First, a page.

Interlinking of national rivers: options and comments
Interlinking or networking of rivers entails construction of dams and canals and other connected hydraulic engineering works for mass transfer of water across river basins. Basically, the scheme is to convey floodwater in the Ganga and Brahmaputra river basins to the arid and semi-arid areas of Rajasthan and Madhya Pradesh, and to the peninsular rivers of south India. To achieve this there are basically three "options". They are the "canal option" to construct lengthy canals, the "tunnel option" to convey water under mountains, and the "pumping option" to pump water over mountains. A combination of these options is possible, but such combinations would not be clear alternatives to the general solution of mass transfer of water across river basins.
One typical proposed scheme of mass transfer of water envisages construction of a network of contour canals 120 meters (m) wide and 10 m deep, with an aggregate length of 14,900 kilometers (km) to form navigable waterways at an estimated cost in 2002, of Rs.4 lakh crores:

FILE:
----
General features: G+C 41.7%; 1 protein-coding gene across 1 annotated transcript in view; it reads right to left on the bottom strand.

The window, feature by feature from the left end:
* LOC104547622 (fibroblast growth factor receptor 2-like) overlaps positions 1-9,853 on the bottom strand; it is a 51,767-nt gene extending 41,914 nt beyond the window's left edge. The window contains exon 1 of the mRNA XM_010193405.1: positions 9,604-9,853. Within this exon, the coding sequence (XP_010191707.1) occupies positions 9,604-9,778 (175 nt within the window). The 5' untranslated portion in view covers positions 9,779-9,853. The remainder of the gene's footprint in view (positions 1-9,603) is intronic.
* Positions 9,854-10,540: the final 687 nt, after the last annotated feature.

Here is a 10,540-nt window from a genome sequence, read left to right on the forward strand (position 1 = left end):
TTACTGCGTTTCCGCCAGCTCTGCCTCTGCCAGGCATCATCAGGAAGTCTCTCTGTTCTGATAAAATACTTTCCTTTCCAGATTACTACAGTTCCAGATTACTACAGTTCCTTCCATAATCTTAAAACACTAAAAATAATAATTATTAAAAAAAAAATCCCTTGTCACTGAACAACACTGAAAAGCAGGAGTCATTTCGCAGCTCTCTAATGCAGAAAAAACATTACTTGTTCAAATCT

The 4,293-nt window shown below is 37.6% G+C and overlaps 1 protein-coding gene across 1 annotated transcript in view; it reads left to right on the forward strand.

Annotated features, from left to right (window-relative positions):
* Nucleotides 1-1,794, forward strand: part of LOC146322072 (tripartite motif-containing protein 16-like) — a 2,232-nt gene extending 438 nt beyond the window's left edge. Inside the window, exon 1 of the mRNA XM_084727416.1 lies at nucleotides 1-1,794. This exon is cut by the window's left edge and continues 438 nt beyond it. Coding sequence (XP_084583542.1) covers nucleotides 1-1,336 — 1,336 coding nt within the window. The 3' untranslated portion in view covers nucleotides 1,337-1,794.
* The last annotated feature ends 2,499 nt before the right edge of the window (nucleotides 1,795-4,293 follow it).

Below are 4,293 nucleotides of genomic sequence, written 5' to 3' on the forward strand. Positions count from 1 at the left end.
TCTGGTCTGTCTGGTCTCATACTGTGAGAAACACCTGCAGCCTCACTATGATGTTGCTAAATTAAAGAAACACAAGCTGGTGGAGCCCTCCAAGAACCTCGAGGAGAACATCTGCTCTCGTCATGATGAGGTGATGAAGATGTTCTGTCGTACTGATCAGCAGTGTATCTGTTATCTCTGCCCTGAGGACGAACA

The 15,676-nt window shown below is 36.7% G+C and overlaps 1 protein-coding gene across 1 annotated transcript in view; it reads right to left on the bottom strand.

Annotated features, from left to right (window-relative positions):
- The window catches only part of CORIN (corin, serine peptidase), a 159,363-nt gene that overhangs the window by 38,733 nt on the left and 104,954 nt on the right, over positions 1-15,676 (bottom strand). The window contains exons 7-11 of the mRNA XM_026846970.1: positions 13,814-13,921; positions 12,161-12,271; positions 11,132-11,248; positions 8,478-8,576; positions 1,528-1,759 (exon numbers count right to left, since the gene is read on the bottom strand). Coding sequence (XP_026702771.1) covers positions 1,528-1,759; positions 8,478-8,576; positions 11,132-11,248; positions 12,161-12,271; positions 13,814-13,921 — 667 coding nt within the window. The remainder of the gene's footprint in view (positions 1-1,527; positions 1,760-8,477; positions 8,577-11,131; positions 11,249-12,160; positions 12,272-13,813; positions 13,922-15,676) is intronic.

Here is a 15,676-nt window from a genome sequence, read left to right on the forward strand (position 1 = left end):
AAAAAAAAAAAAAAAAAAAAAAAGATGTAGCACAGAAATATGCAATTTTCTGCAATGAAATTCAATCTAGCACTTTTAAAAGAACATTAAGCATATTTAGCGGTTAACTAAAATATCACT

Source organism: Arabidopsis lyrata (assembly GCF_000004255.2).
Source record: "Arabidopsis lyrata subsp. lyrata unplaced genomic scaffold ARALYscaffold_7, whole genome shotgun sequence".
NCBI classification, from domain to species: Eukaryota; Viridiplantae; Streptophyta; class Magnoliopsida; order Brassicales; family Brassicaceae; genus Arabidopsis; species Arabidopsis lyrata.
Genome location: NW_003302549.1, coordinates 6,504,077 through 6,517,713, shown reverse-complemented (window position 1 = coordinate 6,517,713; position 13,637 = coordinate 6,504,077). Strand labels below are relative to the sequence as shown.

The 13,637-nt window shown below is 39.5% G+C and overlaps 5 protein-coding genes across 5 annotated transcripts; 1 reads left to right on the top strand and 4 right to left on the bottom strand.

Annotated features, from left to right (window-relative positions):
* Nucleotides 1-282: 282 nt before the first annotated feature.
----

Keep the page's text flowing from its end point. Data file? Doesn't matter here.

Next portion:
(a) Himalayan waterways of 4,500 km length at 500 m contour connecting all tributaries of Ganga and Brahmaputra.
(b) Central Waterways of 5,750 km length at 300 m contour connecting southern tributaries of Ganga with Mahanadi, Narmada, Tapti, etc.
© Southern Waterways of 4,650 km length at 300 m contour connecting the Godavari, Krishna, Kaveri and some west flowing rivers of the western coastal strip.
The scheme with an annual impounding capacity of 15,000 thousand million cubic feet (15,000 TMC) offers benefits of year-round inland water transport by small ships (that consume only about 20% of fuel of road transport to save fuel oil), extension of irrigation to 150 million acres, and generation of 60,000 MW of electric power. It proposes to retrieve floodwater now "going waste" to the sea by impounding, transmitting and distributing it to water-scarce areas.
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